Here’s what it might look like: Voters get one vote to elect three representatives, and the top three vote-getters win election. This way, many U.S. House district would be shared between Republicans and Democrats. There would suddenly be Northeastern Republican members of Congress, which would make the Republican Party more attuned to the needs of that region. There would also be more Southern Democrats, further limiting the regional segregation we see in Congress. What’s more, voters in strongly Democratic or Republican districts will no longer feel their vote doesn’t matter. If you’re in the minority party in your district, you can still get representation in Congress.

This arrangement could even create room for independents and third parties, meaning the U.S. House would better reflect the nation than under the current skewed rules. Scholars like Norm Ornstein and Thomas Mann have pointed to the potential for less partisanship and blind obstruction; this system would address this need.

To be clear, this isn’t stargazing or mysticism, but a practical solution to the real problems of gerrymandering that’s both proven to work and constitutionally protected. For those attached to the current system, it is worth noting that the status quo arrangement of single-member districts for Congress was a political decision made in 1967 — a fairly recent rule, not one written by the nation’s founders. While the proposal above will not likely happen overnight, we’re in the middle of a fast-changing information revolution, and our political system is struggling. We need new solutions and better representation. This proposal achieves both.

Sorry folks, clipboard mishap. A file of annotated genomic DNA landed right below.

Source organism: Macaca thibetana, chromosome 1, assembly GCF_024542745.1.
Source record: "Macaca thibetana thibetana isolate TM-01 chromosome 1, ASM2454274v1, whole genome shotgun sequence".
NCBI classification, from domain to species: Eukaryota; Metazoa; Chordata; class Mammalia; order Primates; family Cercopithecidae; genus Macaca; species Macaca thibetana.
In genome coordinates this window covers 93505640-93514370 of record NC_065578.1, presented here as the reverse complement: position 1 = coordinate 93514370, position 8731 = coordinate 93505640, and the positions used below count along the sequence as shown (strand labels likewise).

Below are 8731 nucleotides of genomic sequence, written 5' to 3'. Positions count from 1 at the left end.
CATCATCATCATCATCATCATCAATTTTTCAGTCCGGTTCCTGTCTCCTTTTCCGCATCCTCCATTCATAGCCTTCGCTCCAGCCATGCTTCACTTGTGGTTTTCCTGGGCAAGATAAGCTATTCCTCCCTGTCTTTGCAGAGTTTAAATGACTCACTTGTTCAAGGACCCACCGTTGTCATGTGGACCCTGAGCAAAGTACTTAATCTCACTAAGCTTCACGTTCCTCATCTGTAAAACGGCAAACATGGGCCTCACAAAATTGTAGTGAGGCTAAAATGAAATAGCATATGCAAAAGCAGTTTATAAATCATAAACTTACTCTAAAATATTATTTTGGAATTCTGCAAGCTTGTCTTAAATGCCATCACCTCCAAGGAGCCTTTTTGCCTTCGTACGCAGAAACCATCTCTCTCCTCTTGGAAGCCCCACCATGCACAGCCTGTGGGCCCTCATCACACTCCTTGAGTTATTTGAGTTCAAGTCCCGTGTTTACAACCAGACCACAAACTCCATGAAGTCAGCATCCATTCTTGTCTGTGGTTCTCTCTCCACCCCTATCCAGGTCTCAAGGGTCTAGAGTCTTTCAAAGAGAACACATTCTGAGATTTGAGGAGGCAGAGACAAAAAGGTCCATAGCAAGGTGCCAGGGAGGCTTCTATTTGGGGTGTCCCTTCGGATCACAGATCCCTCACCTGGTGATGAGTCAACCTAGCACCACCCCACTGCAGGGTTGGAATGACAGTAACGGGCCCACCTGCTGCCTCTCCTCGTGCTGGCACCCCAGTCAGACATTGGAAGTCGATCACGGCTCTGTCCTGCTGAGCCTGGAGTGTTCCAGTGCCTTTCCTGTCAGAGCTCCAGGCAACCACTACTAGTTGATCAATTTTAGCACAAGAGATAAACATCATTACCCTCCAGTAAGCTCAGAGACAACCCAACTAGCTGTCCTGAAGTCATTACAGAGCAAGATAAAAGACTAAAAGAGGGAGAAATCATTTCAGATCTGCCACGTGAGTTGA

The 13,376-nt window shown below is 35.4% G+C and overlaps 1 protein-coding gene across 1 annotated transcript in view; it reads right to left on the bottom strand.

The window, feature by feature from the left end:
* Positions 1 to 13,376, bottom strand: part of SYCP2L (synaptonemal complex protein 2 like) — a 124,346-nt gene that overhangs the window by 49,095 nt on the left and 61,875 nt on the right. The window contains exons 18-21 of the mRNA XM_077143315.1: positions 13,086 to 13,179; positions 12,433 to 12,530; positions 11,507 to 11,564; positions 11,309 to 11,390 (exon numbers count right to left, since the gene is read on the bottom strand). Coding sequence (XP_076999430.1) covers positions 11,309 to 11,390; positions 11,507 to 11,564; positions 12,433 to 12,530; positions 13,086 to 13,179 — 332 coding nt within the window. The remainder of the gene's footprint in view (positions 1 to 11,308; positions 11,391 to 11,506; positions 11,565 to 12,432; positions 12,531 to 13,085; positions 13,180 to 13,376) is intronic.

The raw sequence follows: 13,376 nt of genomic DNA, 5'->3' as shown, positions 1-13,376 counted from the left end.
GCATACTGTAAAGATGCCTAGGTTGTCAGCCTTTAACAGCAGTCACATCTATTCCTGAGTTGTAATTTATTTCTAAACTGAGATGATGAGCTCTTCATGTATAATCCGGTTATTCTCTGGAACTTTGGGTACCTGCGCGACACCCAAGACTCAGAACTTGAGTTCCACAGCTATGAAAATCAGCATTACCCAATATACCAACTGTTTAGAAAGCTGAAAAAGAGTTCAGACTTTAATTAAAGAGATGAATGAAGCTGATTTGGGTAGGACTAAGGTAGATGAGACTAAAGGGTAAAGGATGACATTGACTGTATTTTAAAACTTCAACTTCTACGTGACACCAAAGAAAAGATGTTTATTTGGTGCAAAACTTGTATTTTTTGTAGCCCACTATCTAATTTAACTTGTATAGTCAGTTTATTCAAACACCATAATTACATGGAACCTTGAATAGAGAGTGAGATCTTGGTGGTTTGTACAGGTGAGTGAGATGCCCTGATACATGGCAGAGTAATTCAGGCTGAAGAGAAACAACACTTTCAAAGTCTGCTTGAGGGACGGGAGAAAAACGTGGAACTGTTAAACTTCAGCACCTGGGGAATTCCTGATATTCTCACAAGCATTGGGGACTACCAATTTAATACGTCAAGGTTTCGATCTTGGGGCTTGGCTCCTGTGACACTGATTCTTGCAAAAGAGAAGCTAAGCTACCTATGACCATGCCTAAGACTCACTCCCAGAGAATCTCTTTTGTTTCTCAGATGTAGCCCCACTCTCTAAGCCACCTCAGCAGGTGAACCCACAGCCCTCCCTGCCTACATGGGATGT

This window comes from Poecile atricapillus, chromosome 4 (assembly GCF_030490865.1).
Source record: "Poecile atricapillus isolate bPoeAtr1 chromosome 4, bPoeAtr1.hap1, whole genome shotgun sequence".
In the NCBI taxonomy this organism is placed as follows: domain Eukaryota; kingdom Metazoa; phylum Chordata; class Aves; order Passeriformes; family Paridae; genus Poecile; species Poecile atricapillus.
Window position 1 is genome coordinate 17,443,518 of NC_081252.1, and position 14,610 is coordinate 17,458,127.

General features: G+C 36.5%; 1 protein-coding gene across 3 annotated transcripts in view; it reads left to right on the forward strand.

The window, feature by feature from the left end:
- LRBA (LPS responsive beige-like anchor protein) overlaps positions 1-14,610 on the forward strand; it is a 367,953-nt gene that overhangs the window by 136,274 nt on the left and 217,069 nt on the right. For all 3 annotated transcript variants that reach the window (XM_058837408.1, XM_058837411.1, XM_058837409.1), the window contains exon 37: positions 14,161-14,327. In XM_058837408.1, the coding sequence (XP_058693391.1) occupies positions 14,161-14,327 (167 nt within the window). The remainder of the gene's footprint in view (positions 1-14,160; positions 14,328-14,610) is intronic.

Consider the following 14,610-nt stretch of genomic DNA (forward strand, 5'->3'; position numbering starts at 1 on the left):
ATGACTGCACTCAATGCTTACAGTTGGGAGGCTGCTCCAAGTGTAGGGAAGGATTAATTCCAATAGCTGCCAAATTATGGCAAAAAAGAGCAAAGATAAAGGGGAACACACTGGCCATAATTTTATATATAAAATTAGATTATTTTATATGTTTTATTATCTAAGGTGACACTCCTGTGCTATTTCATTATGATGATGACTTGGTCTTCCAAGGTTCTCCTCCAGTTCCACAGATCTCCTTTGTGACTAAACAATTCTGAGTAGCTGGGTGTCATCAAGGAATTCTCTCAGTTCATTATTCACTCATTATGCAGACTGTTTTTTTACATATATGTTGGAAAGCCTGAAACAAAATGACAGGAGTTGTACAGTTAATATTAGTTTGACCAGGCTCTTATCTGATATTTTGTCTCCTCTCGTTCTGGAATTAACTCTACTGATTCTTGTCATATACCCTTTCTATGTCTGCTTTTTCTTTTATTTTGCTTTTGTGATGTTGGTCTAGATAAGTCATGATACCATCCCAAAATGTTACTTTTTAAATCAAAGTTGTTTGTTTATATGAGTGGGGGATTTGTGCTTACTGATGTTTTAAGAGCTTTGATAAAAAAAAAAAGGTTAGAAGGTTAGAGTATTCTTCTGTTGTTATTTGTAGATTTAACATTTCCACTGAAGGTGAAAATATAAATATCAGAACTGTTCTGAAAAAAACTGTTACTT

Krist Novoselic, a former member of Nirvana, is the chairman of the board at FairVote, a national organization focused on fundamental structural reform of American elections.

More Related Stories

Featured Slide Shows

  • Share on Twitter
  • Share on Facebook
  • 1 of 11
  • Close
  • Fullscreen
  • Thumbnails

    Ten spectacular graphic novels from 2014

    Beautiful Darkness by Fabien Vehlmann & Kerascoët
    Kerascoët's lovely, delicate pen-and-watercolor art -- all intricate botanicals, big eyes and flowing hair -- gives this fairy story a deceptively pretty finish. You find out quickly, however, that these are the heartless and heedless fairies of folk legend, not the sentimental sprites beloved by the Victorians and Disney fans. A host of tiny hominid creatures must learn to survive in the forest after fleeing their former home -- a little girl who lies dead in the woods. The main character, Aurora, tries to organize the group into a community, but most of her cohort is too capricious, lazy and selfish to participate for long. There's no real moral to this story, which is refreshing in itself, beyond the perpetual lessons that life is hard and you have to be careful whom you trust. Never has ugly truth been given a prettier face.

    Ten spectacular graphic novels from 2014

    Climate Changed: A Personal Journey Through the Science by Philippe Squarzoni
    Squarzoni is a French cartoonist who makes nonfiction graphic novels about contemporary issues and politics. While finishing up a book about France under Jacques Chirac, he realized that when it came to environmental policy, he didn't know what he was talking about. "Climate Changed" is the result of his efforts to understand what has been happening to the planet, a striking combination of memoir and data that ruminates on a notoriously elusive, difficult and even imponderable subject. Panels of talking heads dispensing information (or Squarzoni discussing the issues with his partner) are juxtaposed with detailed and meticulous yet lyrical scenes from the author's childhood, the countryside where he takes a holiday and a visit to New York. He uses his own unreachable past as a way to grasp the imminent transformation of the Earth. The result is both enlightening and unexpectedly moving.